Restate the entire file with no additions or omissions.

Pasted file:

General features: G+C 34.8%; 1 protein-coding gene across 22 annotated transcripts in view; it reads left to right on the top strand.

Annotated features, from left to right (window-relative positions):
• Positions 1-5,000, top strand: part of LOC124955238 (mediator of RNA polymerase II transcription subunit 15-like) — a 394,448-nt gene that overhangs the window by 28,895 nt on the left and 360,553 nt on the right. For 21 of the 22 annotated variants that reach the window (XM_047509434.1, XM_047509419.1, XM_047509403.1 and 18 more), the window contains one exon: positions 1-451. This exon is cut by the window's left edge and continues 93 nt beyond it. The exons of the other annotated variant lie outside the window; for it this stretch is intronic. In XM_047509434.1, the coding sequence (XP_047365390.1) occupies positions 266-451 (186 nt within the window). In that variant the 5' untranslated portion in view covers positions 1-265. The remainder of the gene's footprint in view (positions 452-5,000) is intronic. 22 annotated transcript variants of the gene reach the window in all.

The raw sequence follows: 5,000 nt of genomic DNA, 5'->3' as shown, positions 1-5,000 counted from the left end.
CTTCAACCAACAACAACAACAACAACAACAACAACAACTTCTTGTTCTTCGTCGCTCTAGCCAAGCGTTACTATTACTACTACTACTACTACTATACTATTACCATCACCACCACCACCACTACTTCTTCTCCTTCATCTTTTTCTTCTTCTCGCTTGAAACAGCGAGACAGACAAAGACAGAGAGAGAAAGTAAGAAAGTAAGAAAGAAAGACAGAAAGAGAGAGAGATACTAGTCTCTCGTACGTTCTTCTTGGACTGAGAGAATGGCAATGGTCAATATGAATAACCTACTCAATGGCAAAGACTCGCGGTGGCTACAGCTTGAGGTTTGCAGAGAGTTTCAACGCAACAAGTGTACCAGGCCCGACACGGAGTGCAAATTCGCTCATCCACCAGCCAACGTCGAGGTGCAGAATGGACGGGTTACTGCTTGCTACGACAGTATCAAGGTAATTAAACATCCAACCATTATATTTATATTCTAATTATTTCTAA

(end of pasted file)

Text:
General features: G+C 34.8%; 1 protein-coding gene across 22 annotated transcripts in view; it reads left to right on the top strand.

Annotated features, from left to right (window-relative positions):
• Positions 1-5,000, top strand: part of LOC124955238 (mediator of RNA polymerase II transcription subunit 15-like) — a 394,448-nt gene that overhangs the window by 28,895 nt on the left and 360,553 nt on the right. For 21 of the 22 annotated variants that reach the window (XM_047509434.1, XM_047509419.1, XM_047509403.1 and 18 more), the window contains one exon: positions 1-451. This exon is cut by the window's left edge and continues 93 nt beyond it. The exons of the other annotated variant lie outside the window; for it this stretch is intronic. In XM_047509434.1, the coding sequence (XP_047365390.1) occupies positions 266-451 (186 nt within the window). In that variant the 5' untranslated portion in view covers positions 1-265. The remainder of the gene's footprint in view (positions 452-5,000) is intronic. 22 annotated transcript variants of the gene reach the window in all.

The raw sequence follows: 5,000 nt of genomic DNA, 5'->3' as shown, positions 1-5,000 counted from the left end.
CTTCAACCAACAACAACAACAACAACAACAACAACAACTTCTTGTTCTTCGTCGCTCTAGCCAAGCGTTACTATTACTACTACTACTACTACTATACTATTACCATCACCACCACCACCACTACTTCTTCTCCTTCATCTTTTTCTTCTTCTCGCTTGAAACAGCGAGACAGACAAAGACAGAGAGAGAAAGTAAGAAAGTAAGAAAGAAAGACAGAAAGAGAGAGAGATACTAGTCTCTCGTACGTTCTTCTTGGACTGAGAGAATGGCAATGGTCAATATGAATAACCTACTCAATGGCAAAGACTCGCGGTGGCTACAGCTTGAGGTTTGCAGAGAGTTTCAACGCAACAAGTGTACCAGGCCCGACACGGAGTGCAAATTCGCTCATCCACCAGCCAACGTCGAGGTGCAGAATGGACGGGTTACTGCTTGCTACGACAGTATCAAGGTAATTAAACATCCAACCATTATATTTATATTCTAATTATTTCTAA